Oyster Mushrooms Are Tasty & Easy To Find In The Wild

In this excerpt from "How to Forage Mushrooms without Dying," Frank Hyman talks about foraging oyster mushrooms, preparing and preserving them and more.

by Frank Hyman
PHOTO: Jolanda Aalbers/Shutterstock

Oysters make a perfect reward for the novice forager: They’re easy to spot and identify, and they taste great, too. You may be able to find cultivated oyster mushrooms at your farmers market and get a good look at them before foraging for wild ones.

When a friend wanted me to teach him to forage, we walked across the road from his property into some woods. Less than 50 feet in, oysters greeted us on a big fallen beech tree. We grabbed double handfuls to bring home and spent more time preparing and eating them than we spent foraging.

You may not always find oysters so quickly, but they’re very common in the woods.

Most edible mushrooms grow on the ground, where they may be small, few in number, obscured by leaves and difficult to find. An oyster mushroom, on the other hand, may only be a few inches across, but oysters often grow in clumps the size of a soccer ball. And they’re up off the ground, making them among the easiest mushrooms to find.


This one is gourmet, though unfortunately, oyster mushrooms get their name from their appearance, not their taste or texture. The dense, white flesh has a straightforward mushroom flavor, although some people detect a mild licorice scent on the fresh ones. My wife isn’t fond of the texture of mushrooms generally, but I found a cooking method that had her asking for seconds of oyster mushrooms.

Read more: Does Chicken of the Woods taste like chicken? It sure does!

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Oysters can be dried and stored in jars, but their reconstituted texture can sometimes be leathery. More reliable results can be had by cooking and then freezing them. Don’t thaw. Just throw them into a hot skillet.


Perhaps the easiest mushroom for novices to grow, they can be grown on coffee grounds (the heat has sterilized the substrate!) in a bucket in the kitchen.

Read more: You can grow your own shiitake mushrooms! Here’s how.


Some Crepidotus species, such as C. applanatus, look somewhat similar but are smaller, have no stem, appear often as individuals, and have a brown spore print. Angel Wings (Pleurocybella porrigens) are thin and white, but grow on conifers. Neither look-alike should be eaten.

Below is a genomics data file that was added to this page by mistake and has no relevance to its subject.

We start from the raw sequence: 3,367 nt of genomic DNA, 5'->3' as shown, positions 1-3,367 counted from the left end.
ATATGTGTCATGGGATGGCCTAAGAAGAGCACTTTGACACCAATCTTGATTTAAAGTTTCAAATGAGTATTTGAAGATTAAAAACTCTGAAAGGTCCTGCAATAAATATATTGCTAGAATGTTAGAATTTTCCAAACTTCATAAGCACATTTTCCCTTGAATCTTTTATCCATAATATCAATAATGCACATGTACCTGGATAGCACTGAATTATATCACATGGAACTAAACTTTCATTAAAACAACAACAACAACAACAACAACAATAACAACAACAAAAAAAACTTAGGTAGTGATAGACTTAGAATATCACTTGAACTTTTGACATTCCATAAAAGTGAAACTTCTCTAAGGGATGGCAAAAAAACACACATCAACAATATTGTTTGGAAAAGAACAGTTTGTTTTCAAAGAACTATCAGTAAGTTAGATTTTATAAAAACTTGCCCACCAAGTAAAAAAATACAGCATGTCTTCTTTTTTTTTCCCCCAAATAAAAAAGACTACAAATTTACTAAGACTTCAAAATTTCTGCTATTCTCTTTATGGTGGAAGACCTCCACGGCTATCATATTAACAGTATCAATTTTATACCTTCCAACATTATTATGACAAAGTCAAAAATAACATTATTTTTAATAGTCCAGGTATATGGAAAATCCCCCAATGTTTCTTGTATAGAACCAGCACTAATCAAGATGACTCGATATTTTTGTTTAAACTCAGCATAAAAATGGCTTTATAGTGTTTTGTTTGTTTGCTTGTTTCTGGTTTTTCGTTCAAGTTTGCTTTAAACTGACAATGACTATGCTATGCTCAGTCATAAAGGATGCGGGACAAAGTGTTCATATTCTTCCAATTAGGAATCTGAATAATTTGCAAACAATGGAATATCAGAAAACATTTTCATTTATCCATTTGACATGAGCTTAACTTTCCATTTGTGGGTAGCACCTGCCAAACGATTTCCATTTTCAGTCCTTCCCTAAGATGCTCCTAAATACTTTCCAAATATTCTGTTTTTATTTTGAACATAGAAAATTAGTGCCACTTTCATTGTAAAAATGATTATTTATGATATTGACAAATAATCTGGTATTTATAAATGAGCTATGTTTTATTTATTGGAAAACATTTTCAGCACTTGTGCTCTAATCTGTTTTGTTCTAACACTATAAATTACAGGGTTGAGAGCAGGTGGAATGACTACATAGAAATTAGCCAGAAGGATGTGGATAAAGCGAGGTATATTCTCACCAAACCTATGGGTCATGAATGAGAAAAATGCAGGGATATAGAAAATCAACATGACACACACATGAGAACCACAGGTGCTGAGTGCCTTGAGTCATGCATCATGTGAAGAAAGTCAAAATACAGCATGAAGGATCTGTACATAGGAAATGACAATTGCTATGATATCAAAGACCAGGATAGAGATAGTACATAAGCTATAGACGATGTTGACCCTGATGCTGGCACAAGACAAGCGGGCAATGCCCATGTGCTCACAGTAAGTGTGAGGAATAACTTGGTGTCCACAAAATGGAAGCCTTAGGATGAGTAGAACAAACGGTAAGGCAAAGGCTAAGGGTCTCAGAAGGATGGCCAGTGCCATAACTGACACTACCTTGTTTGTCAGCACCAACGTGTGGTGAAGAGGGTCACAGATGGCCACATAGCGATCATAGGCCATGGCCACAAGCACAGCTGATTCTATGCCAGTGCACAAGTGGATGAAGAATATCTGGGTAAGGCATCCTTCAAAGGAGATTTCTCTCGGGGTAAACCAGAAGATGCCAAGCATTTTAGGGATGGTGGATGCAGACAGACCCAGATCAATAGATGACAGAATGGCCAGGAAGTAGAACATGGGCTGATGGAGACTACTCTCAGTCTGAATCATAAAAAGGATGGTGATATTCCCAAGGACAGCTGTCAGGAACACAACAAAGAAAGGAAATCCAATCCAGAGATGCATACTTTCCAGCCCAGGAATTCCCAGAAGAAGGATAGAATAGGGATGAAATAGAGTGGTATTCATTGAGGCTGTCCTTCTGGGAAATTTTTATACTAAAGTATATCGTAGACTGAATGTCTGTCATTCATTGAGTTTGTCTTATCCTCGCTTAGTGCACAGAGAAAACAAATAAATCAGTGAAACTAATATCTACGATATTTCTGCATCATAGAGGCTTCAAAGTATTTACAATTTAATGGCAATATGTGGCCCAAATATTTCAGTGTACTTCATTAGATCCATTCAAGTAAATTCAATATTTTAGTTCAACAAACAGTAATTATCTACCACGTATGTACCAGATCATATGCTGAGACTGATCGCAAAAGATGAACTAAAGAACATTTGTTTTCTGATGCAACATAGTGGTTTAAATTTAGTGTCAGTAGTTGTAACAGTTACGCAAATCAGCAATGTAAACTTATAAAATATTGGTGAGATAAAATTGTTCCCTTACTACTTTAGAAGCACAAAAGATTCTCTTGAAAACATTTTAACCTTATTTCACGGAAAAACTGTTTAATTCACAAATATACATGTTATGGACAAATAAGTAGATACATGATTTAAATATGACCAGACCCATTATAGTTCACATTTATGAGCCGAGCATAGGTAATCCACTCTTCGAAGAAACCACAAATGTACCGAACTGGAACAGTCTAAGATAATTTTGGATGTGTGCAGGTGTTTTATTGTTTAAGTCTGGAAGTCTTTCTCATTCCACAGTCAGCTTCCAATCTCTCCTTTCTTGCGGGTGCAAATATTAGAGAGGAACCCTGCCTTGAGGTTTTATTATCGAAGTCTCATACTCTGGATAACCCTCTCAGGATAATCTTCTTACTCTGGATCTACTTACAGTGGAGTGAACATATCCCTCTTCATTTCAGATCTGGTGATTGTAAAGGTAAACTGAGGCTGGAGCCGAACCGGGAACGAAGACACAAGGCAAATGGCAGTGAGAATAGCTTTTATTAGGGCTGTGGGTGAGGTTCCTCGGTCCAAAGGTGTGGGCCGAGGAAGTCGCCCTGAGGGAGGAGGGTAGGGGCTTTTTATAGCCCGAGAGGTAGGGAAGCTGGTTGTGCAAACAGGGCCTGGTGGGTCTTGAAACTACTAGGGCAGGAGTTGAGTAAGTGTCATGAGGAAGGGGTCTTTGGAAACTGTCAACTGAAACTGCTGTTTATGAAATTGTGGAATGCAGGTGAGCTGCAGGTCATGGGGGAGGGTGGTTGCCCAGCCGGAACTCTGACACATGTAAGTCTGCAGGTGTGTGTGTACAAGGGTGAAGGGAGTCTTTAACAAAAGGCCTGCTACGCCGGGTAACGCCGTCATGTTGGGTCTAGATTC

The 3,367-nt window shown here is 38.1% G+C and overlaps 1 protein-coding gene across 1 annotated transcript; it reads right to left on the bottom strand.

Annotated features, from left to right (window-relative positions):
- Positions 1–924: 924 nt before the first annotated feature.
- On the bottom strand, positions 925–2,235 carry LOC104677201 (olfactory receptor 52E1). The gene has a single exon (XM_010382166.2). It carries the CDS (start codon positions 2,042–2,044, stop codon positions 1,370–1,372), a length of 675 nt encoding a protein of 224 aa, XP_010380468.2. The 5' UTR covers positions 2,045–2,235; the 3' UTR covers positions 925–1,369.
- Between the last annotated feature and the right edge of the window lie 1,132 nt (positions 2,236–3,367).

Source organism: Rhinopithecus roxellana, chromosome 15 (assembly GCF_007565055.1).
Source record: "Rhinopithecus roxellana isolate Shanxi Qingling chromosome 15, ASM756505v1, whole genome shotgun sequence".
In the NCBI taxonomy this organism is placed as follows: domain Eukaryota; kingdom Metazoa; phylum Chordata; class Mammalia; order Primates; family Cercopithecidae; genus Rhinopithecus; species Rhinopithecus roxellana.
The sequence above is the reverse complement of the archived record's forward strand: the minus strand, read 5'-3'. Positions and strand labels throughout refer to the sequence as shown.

oyster mushrooms lookalikes
Two lookalikes to avoid: Pleurocybella porrigens (left) and Crepidotus applanatus (right) (RandyBjorklund/Shutterstock; BarboraBatokova/Stockadobe)


More Information: Know Before You Eat

What, Where & When
  • decomposer on live or dead deciduous trees, standing or fallen
  • clustered, overlapping rows
  • white to pale lilac spore print
  • throughout North America
  • Oysters grow year-round, even in snowy winters. In warmer weather they grow fast, get buggy, and pass their “harvest-by date” pretty quickly. So best harvested in cooler weather.
Field ID Checklist (all must be correct)
  • They project out from a deciduous tree trunk or stump.
  • Caps the size of your palm to fully outspread hand, sometimes larger.
  • Each individual mushroom overlaps two mushrooms below it, like shingles on a roof.
  • Gills continue along the stem.
  • Gills are white.
  • Stubby stem doesn’t rise to meet the center of cap as with most gilled mushrooms; it comes off from the side.
  • Smooth cap color ranges from bright white to gray to brown, making them stand out from the darker bark of the deciduous trees they grow on.

This excerpt from Frank Hyman’s How to Forage Mushrooms without Dying originally appeared in the September/October 2021 issue of Hobby Farms magazine.

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